Spend Black Friday Eating Leftovers
The campaign to “shop small” on the Saturday after Thanksgiving started in 2010 as an effort to give small businesses—many struggling to get out of the red after a long recession—a much needed shot in the arm. Since then, it has become a powerful movement to give back to the brick-and-mortar establishments that line our Main Streets and keep our communities vibrant.
Unlike Black Friday, a day that perpetuates painfully early wake up calls, snarled traffic, battling for parking spots and getting jostled by crowds, sometimes unruly, Small Business Saturday encourages the patronage of local establishments that support their local communities.
The concept is simple: Instead of “one-stop-shopping” at the nearest “big-box” store, you shop at small, locally-owned businesses for things you simply can’t find at the mall, and instead of dealing with temporary workers who don’t know the merchandise, there’s a good chance you’ll be dealing directly with the owner, who cares very much about making you happy so you’ll come back time and again throughout the year.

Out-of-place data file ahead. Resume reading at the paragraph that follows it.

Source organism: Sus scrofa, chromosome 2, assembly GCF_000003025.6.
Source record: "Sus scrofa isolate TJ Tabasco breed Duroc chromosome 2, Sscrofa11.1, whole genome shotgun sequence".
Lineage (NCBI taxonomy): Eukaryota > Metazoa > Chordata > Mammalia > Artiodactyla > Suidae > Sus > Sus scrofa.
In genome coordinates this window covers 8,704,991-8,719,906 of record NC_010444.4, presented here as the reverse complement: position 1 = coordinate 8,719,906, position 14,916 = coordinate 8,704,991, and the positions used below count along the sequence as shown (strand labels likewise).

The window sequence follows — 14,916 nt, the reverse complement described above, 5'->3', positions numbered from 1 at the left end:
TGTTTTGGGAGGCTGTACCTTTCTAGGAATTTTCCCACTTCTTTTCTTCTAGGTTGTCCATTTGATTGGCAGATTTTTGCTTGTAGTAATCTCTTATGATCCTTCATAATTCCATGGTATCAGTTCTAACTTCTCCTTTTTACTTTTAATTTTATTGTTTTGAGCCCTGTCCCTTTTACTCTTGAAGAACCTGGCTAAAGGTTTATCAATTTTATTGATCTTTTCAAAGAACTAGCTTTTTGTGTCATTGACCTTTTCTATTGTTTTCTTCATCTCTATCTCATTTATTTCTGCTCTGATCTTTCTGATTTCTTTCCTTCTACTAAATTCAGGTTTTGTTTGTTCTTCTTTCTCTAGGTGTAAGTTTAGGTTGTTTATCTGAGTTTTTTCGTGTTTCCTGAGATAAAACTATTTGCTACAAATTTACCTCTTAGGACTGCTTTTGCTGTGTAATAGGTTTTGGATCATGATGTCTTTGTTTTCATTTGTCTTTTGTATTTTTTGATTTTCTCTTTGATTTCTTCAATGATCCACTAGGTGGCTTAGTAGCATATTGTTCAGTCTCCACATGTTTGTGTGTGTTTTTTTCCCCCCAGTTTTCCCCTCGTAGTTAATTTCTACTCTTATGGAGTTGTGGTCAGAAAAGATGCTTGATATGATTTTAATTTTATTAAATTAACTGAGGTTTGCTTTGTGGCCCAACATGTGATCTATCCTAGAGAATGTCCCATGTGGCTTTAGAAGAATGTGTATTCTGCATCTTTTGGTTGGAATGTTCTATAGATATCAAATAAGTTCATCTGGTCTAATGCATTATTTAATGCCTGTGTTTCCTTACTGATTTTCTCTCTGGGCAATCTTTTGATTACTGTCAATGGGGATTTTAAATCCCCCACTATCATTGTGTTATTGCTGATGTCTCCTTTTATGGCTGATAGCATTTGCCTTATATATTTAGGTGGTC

The one thing Black Friday and Small Business Saturday have in common is something everyone can support: deals and discounts. Shoppers have given Small Business Saturday their vote of confidence by spending $5.7 billion at locally-owned shops and restaurants last year according to a survey conducted by American Express and the National Federation of Independent Business. Last year’s total marked a 3.6 percent increase over 2012’s event.
It’s strange to think that doing something so modest can have such a big impact, but it does. When you shop local and shop small, you’re supporting your friends and neighbors. You’re supporting your community. When you shop at a chain store, most of the money goes back to some corporate office somewhere, but when you shop on Main Street, most of that money stays on Main Street.
This holiday season, make a difference in your community. Shop local on Small Business Saturday.